JEFF ZELENY, CNN SENIOR WHITE HOUSE CORRESPONDENT: A lot is going on inside his head, that's clear. But one of the things that is not front and center, it seems at least, is this tax proposal. And this is what worries people in the White House. Even before this fight with Bob Corker, even before this secretary of state ongoing feud, tax reform, tax cut was going to be very difficult. What it does to the deficit, et cetera. You know, just the -- you know, the inability of Congress to do anything. It was always going to be hard. Now it is much, much harder. And there is some officials I talked to say that they're concerned about a lack of focus from this president on the bill.

He said something yesterday in the Oval Office with Henry Kissinger when he was having a meeting. He said, look, we'll make some adjustments in the tax plan, make it stronger. We don't know if that means change the rates or what. But that is also what worries people.

Sarah Sanders walked that back from the podium saying, no, no, we're leaving the plan as it is for now. But that is the question here, is the president's head in the game on what all Republicans know they need to pass. If they do not get an accomplishment on this, there are Republican House members, senators, going home without doing anything in this congressional cycle. And that's a problem.

KING: Anything. Anything. Their big -- their big promises in Congress were repeal and replace Obamacare and pass tax reform. The president added to that repeal and replace Obamacare, tax reform and infrastructure. Infrastructure, Obamacare repeal, gone for 2017. So Republicans, the clock winding down on 2017, going into 2018. But they're increasingly nervous about the president and his focus. Why?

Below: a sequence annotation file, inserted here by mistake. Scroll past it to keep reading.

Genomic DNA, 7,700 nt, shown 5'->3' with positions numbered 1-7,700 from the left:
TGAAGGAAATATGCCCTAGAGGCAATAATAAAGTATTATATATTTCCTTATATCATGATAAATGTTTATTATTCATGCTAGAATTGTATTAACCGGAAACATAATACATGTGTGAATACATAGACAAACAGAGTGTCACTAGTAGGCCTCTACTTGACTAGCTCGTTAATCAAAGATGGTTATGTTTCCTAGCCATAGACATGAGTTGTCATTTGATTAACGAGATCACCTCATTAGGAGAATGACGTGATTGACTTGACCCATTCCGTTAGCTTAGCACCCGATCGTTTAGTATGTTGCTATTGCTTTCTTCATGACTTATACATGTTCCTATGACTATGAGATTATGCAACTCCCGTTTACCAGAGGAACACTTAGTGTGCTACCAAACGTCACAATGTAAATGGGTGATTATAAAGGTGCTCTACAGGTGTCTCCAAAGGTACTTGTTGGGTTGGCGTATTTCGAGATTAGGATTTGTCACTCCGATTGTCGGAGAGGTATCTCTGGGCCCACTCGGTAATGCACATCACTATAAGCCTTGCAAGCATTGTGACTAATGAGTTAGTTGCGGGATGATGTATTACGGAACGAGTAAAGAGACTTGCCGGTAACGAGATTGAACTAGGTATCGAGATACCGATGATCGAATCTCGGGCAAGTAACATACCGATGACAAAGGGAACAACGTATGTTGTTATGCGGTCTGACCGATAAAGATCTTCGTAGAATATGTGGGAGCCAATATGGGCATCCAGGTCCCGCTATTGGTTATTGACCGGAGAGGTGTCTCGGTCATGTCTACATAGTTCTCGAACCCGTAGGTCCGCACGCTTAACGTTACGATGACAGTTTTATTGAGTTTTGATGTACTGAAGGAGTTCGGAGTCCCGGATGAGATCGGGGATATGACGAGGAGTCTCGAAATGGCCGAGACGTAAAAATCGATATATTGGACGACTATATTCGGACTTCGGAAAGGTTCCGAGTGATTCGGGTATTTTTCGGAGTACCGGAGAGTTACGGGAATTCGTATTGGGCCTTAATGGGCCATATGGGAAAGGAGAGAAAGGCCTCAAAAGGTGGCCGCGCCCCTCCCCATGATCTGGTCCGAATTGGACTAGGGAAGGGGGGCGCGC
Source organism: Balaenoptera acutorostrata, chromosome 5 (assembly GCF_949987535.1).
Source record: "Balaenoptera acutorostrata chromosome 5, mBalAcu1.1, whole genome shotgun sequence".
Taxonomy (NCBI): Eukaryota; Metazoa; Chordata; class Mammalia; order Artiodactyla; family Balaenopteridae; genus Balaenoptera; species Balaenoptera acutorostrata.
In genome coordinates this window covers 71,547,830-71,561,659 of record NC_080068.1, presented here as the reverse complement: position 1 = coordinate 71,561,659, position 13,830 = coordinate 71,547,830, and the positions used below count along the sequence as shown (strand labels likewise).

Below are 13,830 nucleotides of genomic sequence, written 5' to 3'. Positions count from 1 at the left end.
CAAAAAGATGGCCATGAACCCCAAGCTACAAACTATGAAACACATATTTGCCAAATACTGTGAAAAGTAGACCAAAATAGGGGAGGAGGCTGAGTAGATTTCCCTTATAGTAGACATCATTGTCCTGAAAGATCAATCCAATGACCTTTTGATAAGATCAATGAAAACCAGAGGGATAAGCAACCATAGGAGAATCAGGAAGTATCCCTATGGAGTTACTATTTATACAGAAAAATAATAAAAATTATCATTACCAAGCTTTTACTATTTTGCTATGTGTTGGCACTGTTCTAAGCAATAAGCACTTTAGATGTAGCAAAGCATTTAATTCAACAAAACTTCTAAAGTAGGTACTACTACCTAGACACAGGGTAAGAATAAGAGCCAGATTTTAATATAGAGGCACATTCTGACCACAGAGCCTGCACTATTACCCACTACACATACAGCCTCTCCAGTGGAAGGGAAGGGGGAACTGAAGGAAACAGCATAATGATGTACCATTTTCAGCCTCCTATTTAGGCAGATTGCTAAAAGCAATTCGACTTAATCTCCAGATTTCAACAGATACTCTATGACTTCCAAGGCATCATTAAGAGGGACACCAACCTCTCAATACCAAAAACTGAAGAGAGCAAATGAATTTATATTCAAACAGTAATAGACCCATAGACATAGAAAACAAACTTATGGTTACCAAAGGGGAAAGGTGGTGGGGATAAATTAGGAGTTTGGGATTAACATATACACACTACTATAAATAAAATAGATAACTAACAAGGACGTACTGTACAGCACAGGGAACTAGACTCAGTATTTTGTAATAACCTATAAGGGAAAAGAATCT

HENDERSON: Because they've seen this movie before over and over again with big ticket items, with the health care debate, him not seeming to be focused on health care. And the sort of logic around that was that the president didn't really know sort of the details of health care policy.

But in many ways the expectation around tax reform and cuts was that he would be more engaged and much more disciplined because he's a business guy, you know, and he -- he -- you would think would know more about tax policy and be able to frame it. And I think we'll see what he does in Harrisburg, Pennsylvania.

[12:05:12] And one of the problems I think they've always had with tax reform, is it a populist message that people believe, right?

KING: Right.

HENDERSON: Or is it really about get -- you know, kind of a corporate giveaway as Democrats say. So we'll see what kind of messaging he has tonight beyond what we've heard him say, which is, this is the biggest tax cut in American history.

MICHAEL WARREN, "THE WEEKLY STANDARD": I think Republicans on Capitol Hill have said, and they will tell you, that they believed that health -- that, excuse me, that tax reform would be easier for the president to sell on The Hill than health care. Not easy, but easier.

The problem is, the distraction, right? What did we get already this week? We're getting supposedly a new health care executive action of some kind that he's going to submit. We got legislative principles on immigration. The question about this DACA deal is now thrown up in the air. We've got a decision on the Iran situation, which is going to be kicked to Congress on the Iran deal. That's all coming as well.